They fit, but they just barely fit. Make that just BARELY fit. We're talking silvers of daylight visible between the turned front wheels and the fender liner. They look OK with the wheels straight--the tightest point is a bit less than an inch at the front edge of the fronts. But the front clearance gets less as the wheel is turned. I believe that if you get any bigger tire, you'll need to modify the front fender liner. And, no, I am not feeling good about how I'll do in a lot of mud with so little space for it in the fender wells. But they fit and look pretty credible, IMHO.

Now we faced the problem of the big increase in the diameter to deal with, being a whopping 6% over the 295/35R21 rubber bands that came on the truck. The rule of thumb is to avoid anything more than 3% increases to keep the computers to from going weird, but we hoped that if all the wheels were the same diameter, maybe we'd get a pass. And I have the adjustable suspension, which means the tires also have to not foul the bodywork when the suspension is lowered. All praise to the Porsche gods, for we didn't have a problem with either computers or suspension.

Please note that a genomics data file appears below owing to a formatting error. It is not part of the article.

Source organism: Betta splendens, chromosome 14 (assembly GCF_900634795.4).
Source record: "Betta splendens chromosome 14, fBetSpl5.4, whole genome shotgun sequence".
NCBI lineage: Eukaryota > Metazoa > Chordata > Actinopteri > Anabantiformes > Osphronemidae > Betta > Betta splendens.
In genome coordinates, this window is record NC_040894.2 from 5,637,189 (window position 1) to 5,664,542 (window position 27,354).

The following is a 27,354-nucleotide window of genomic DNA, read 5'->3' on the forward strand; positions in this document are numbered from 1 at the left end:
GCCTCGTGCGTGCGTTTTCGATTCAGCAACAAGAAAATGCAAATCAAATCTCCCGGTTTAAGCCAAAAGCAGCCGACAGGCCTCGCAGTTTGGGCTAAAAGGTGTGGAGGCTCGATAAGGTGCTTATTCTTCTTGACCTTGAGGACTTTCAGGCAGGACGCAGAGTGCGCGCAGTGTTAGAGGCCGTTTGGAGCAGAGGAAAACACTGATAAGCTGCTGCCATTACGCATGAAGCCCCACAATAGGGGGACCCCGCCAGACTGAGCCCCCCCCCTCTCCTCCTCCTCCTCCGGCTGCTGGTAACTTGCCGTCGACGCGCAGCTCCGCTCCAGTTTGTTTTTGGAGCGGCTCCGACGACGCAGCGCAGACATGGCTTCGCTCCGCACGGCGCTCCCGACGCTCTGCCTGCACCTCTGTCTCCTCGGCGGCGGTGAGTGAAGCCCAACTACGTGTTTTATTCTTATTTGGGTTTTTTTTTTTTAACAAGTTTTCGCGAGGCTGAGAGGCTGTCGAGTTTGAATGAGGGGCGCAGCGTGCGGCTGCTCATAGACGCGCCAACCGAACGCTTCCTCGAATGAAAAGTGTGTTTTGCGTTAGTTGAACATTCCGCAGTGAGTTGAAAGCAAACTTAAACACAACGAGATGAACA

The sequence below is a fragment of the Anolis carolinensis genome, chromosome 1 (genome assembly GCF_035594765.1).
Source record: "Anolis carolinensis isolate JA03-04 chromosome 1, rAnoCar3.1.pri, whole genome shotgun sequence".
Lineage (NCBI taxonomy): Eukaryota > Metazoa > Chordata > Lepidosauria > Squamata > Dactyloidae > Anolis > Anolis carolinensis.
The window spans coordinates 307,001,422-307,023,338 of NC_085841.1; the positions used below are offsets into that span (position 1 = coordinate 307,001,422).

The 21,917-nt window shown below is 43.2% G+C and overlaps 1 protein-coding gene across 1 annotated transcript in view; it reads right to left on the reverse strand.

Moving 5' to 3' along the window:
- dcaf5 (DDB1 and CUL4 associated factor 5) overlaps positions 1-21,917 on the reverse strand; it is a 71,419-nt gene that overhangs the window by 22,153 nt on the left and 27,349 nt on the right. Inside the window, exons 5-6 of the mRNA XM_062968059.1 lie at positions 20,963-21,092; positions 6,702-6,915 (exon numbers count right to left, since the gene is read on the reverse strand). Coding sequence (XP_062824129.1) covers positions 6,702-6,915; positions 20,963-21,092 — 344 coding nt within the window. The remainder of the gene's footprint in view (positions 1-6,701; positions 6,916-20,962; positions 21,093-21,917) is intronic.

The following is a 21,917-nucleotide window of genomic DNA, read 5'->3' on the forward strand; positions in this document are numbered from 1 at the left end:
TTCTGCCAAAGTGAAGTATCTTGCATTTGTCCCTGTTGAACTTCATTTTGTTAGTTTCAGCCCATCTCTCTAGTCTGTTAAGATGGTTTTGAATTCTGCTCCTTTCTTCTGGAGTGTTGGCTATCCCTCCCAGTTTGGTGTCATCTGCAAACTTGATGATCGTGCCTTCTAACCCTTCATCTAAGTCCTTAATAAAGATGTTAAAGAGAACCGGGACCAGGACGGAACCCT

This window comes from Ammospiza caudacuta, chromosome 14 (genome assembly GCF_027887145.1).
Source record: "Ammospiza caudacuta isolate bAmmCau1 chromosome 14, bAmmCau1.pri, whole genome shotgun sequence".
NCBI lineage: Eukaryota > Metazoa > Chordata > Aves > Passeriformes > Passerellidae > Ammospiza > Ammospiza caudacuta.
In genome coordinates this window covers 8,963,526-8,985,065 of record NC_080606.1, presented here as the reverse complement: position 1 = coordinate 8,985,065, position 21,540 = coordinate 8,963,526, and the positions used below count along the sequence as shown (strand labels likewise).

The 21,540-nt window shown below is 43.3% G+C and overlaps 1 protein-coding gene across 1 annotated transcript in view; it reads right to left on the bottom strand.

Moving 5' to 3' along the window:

So a very happy ending. The tires are quiet and secure on pavement, and if you drive the Cayenne at anything close to socially-acceptable speeds, the handling is still extremely good. Then, too, I took it out to Northwest MogFest yesterday to run around the bumpy fields to see how it worked. It was a tremendous success, and a lot of fun. I've taken a lot of vehicles over lots of washboard surfaces, and this is the most adept. impressively high speeds were possible without drama, as the air suspension and clever chassis electronics seemed to be fully up to the task. Color me delighted . . . along with somewhat surprised that it all turned out so well.